"I Always Had Pads with Me": A G.I. Artist's Sketchpad, 1943-1944
In the wake of the attack on Pearl Harbor and the declaration of war, thousands of Americans enlisted in the U.S. armed forces. Among them was twenty-year-old Bronx resident Ben Hurwitz. Like many of the men and women who entered military service, Hurwitz (who changed his name to Brown after the war) kept a record of his experiences. But his "journal" was a sketchpad, and, during his two years in North Africa and Italy, Corporal Hurwitz drew and painted at every opportunity. Hurwitz's pictures a
Bitter Harvest: A Puerto Rican Farmer Laments U.S. Control of the Island
In 1898, the United States took control of the Caribbean island of Puerto Rico, intending to use it as a base for strategic naval operations. Most of the island's 900,000 inhabitants welcomed the end of Spanish rule. But they were divided about the U.S. presence. Some hoped links with the United States would lead to increased trade and prosperity; others wanted total independence. Some who initially welcomed the United States quickly became disillusioned. Severo Tulier, a small farmer from Vega
Killing the Messenger: Ida Wells-Barnett Protests a Postmaster's Murder in 1898
The rising tide of lynchings of African Americans across the South launched a national anti-lynching crusade, led by Memphis, Tennessee, newspaper editor Ida Wells-Barnett, an outspoken advocate for the area's African-American citizens. As the leader of the national anti-lynching movement, Wells-Barnett joined a group of Illinois congressmen who visited the White House in March, 1898, to protest the murder of the newly-appointed Lake City, South Carolina Postmaster Baker, who was black. Wells-Ba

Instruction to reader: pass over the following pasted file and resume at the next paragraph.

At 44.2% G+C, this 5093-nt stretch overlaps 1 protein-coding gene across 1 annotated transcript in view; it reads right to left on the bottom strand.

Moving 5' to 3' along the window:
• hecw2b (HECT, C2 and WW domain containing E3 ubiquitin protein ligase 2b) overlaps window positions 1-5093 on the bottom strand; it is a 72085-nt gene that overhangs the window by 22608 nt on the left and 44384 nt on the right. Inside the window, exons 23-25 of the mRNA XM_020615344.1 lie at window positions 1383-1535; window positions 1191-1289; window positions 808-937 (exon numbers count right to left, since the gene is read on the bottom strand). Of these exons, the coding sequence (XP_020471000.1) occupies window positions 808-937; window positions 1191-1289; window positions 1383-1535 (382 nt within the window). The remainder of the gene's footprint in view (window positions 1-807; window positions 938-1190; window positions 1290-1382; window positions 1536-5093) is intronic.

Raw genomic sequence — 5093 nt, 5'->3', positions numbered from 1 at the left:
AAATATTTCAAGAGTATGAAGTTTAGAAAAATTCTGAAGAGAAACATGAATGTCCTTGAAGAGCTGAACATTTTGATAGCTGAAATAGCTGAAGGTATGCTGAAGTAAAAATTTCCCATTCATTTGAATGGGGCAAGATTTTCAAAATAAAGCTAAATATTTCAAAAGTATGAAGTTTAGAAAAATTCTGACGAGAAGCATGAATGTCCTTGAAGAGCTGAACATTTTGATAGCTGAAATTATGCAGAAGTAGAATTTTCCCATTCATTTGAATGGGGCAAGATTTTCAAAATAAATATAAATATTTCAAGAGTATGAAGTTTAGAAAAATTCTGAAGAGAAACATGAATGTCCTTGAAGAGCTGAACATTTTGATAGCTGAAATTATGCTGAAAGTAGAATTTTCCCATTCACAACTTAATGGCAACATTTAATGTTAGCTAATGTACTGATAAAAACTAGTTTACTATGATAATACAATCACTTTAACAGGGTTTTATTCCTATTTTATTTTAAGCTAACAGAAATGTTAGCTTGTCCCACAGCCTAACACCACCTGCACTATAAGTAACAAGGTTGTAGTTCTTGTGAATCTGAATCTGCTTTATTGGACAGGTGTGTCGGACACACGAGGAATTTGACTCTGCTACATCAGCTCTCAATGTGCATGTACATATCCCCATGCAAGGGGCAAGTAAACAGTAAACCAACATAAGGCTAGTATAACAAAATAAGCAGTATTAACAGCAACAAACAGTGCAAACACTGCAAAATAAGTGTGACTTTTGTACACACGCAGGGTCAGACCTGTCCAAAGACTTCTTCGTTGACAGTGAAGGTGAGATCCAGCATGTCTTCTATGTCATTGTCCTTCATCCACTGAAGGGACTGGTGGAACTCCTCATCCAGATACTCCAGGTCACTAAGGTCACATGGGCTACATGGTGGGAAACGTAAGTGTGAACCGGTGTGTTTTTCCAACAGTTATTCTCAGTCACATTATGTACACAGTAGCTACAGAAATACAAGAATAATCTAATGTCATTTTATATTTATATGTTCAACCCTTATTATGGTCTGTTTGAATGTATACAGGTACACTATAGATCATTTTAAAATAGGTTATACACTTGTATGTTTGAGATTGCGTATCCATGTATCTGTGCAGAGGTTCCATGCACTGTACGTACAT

"We Didn't Have Flies Until the White Man Came": A Yankton Sioux Remembers Life on the Plains in the
In the era before the U. S. Army conquered the Great Plains Indians the region's giant buffalo herds provided the primary food and clothing source for the Indians who lived there. Indeed, in 19th century America buffalo were more numerous than people. The various Lakota Sioux tribes who lived in the area that became South Dakota and Nebraska depended largely on the buffalo hunt according to Paul Picotte, a Yankton Sioux born in 1880. In this transcript of a 1968 interview with historian Joseph C
George Kills in Sight Describes the Death of Indian Leader Crazy Horse